Volume of a right circular cylinder = = 0.77m^{3}

Volume of a solid = 2

= 2× 0.0898 + 0.77

= 0.1796 + 0.77= 0.9496 m

^{3}

= 0.95 m

^{3}

Volume of the solid = 0.95 m^{3}.

An iron pole consisting of a cylindrical portion 110 m high and of base diameter 12 m is surmounted by a cone 9 m high. Find the mass of the pole, given that 1 m^{3} of iron has 8 g mass (approx). (Use **π = ).**

Radius of the cone = = 6 m

Height of the cone = 9 m

Height of the cylindrical portion = (110 - 9) m = 101 m

Volume of the cone =

Volume of the cylindrical portion =

Volume of the iron pole = Volume of the cone + Volume of the cylindrical portion

=**+ **

=

=

= 12785.14 m^{3}

The mass of the pole = 12785.14 × 8 = 102281.14 g = 102.281 kg.

A cylindrical vessel of diameter 14 cm and height 42 cm is fixed symmetrically inside a similar vessel of diameter 16 cm and height 42 cm. The total space between the two vessels is filled with cork dust for heat insulation purposes. How many cubic centimetres of cork dust will be required?

Radius of inner cylindrical vessel = 7cm

Radius of outer cylindrical vessel = 8cm

Height of both inner and outer cylindrical vessel = 42cm

The total space between the two vessels is filled with cork dust for heat insulation

= Volume of outer cylindrical vessel - Volume of inner cylindrical vessel

= -

=

=

= 1980cm^{3}

A petrol tank is a cylinder of base diameter 21 cm and length 18 cm fitted with conical ends each of axis length 9 cm. Determine the capacity of the tank.

Diameter of the base of the cylinder = 21 cm ∴ Radius of the base of the cylinder = 10.5 cm

Length of the cylinder = 18 cm

Radius of the conical end = 10.5 cm

Height of the conical end = 9 cm ∴ Volume of the cylindrical part = π r^{2}h

= × 10.5 × 10.5 × 18 cm^{3}

= 6237 cm^{3}** ∴ **Volume of one conical end = π r^{2}h

= × × 10.5 × 10.5 × 9 cm^{3 }= 1039.5 cm^{3}** **

**∴ **Volume of two conical ends = 2 × 1039.5 cm^{3 }= 2079 cm^{3}

∴ Volume of the petrol tank = Volume of the cylindrical part + 2 × Volume of the conical portion

= (6237 + 2079) cm^{3}

= 8316 cm^{3}.

Volume of a Combination of Solids

Unlike the surface area of the combination of solids, while calculating the volume of the combined solids we need to find the volume of each solid and add them together.

Given below are few example problems based on finding the volume of the combined solids.

Circus tent has cylindrical shape surmounted by a conical roof. The radius of the cylindrical base is 20m. The heights of the cylindrical and conical portions are 4.2 m and 2.1m, respectively. Find the volume of the tent.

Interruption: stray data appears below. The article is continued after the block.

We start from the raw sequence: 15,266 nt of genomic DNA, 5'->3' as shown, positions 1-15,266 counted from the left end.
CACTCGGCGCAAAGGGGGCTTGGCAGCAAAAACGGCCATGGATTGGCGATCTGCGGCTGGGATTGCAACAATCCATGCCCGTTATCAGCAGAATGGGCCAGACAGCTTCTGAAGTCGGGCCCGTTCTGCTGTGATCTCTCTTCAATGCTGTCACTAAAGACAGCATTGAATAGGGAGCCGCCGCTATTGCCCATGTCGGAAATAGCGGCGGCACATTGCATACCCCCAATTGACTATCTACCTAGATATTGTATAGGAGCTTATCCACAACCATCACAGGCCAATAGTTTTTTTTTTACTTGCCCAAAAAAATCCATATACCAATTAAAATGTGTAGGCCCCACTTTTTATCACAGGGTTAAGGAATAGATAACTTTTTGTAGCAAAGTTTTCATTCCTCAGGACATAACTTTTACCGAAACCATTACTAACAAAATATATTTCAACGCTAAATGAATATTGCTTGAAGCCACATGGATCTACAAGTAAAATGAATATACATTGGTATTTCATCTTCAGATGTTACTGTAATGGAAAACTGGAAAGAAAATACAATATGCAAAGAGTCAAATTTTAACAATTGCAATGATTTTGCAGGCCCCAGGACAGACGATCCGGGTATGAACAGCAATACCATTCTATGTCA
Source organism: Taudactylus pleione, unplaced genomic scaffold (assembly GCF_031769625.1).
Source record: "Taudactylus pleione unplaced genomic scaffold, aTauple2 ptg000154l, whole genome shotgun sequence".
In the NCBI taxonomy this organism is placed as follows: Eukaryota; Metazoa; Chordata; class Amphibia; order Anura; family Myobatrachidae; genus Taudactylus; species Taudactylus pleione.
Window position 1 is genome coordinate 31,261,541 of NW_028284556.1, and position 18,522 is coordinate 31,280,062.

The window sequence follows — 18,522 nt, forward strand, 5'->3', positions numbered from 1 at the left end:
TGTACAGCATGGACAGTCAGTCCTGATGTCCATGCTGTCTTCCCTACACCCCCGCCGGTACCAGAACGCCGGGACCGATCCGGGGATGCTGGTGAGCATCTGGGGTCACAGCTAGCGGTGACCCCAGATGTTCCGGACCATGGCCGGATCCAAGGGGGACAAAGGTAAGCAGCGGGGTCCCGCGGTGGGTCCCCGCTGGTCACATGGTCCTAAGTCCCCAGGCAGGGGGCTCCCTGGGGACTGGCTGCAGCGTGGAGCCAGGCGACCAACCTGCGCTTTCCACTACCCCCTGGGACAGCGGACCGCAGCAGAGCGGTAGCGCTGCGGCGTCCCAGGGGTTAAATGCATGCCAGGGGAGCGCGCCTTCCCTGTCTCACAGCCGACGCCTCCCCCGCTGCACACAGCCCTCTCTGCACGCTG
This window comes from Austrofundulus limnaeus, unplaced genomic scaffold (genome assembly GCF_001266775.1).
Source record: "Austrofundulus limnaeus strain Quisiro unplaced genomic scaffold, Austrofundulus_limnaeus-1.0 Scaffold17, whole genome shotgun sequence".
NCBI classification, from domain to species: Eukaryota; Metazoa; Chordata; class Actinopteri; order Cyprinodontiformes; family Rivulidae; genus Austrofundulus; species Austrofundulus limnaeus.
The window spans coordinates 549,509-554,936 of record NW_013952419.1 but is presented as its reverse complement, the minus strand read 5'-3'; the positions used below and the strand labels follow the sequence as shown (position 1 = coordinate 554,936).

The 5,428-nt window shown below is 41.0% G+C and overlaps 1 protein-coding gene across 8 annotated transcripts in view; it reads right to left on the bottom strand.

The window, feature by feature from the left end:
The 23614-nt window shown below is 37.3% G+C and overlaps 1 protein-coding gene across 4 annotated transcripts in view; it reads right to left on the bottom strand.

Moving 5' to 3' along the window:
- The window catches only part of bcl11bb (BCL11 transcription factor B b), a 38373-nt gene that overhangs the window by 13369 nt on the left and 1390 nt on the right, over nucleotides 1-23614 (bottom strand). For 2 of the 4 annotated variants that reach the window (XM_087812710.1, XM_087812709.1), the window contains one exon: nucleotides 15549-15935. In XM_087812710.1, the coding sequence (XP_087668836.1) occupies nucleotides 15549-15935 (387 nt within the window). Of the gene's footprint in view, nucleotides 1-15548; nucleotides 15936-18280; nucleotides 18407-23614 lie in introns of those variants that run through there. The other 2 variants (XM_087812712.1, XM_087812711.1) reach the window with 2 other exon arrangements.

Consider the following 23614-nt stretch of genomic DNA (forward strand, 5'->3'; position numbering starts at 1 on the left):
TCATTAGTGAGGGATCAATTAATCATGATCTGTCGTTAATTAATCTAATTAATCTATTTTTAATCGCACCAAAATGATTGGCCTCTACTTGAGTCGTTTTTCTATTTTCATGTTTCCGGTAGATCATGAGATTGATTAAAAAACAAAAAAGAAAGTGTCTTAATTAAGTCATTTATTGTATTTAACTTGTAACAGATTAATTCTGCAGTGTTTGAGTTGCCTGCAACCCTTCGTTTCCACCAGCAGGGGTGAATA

Radius of the cylindrical base = 20m

Height of the cylindrical portion = 4.2m

Height of the conical portion = 2.1m

Volume of the tent = Volume of the cylindrical portion + volume of the conical portion

**= + = = **

= 6160 m

^{3}

Volume of the tent = 6160 m

^{3}.

Find the volume of a solid in the form of a right circular cylinder with hemispherical ends whose total length is 2.7m and the diameter of each hemispherical end is 0.7 m.

Radius of the hemispherical end = 0.7m/2 = 0.35m

Length of the cylinder = 2.7 – (0.35 + 0.35) = 2m

Volume of a hemisphere = = 0.0898 m^{3}

Volume of a right circular cylinder = = 0.77m^{3}

Volume of a solid = 2

= 2× 0.0898 + 0.77

= 0.1796 + 0.77= 0.9496 m

^{3}

= 0.95 m

^{3}

Volume of the solid = 0.95 m^{3}.

An iron pole consisting of a cylindrical portion 110 m high and of base diameter 12 m is surmounted by a cone 9 m high. Find the mass of the pole, given that 1 m^{3} of iron has 8 g mass (approx). (Use **π = ).**

Radius of the cone = = 6 m

Height of the cone = 9 m

Height of the cylindrical portion = (110 - 9) m = 101 m

Volume of the cone =

Volume of the cylindrical portion =

Volume of the iron pole = Volume of the cone + Volume of the cylindrical portion

=**+ **

=

=

= 12785.14 m^{3}

The mass of the pole = 12785.14 × 8 = 102281.14 g = 102.281 kg.

A cylindrical vessel of diameter 14 cm and height 42 cm is fixed symmetrically inside a similar vessel of diameter 16 cm and height 42 cm. The total space between the two vessels is filled with cork dust for heat insulation purposes. How many cubic centimetres of cork dust will be required?

Radius of inner cylindrical vessel = 7cm

Radius of outer cylindrical vessel = 8cm

Height of both inner and outer cylindrical vessel = 42cm

The total space between the two vessels is filled with cork dust for heat insulation

= Volume of outer cylindrical vessel - Volume of inner cylindrical vessel

= -

=

=

= 1980cm^{3}

A petrol tank is a cylinder of base diameter 21 cm and length 18 cm fitted with conical ends each of axis length 9 cm. Determine the capacity of the tank.

Diameter of the base of the cylinder = 21 cm

∴ Radius of the base of the cylinder = 10.5 cm

Length of the cylinder = 18 cm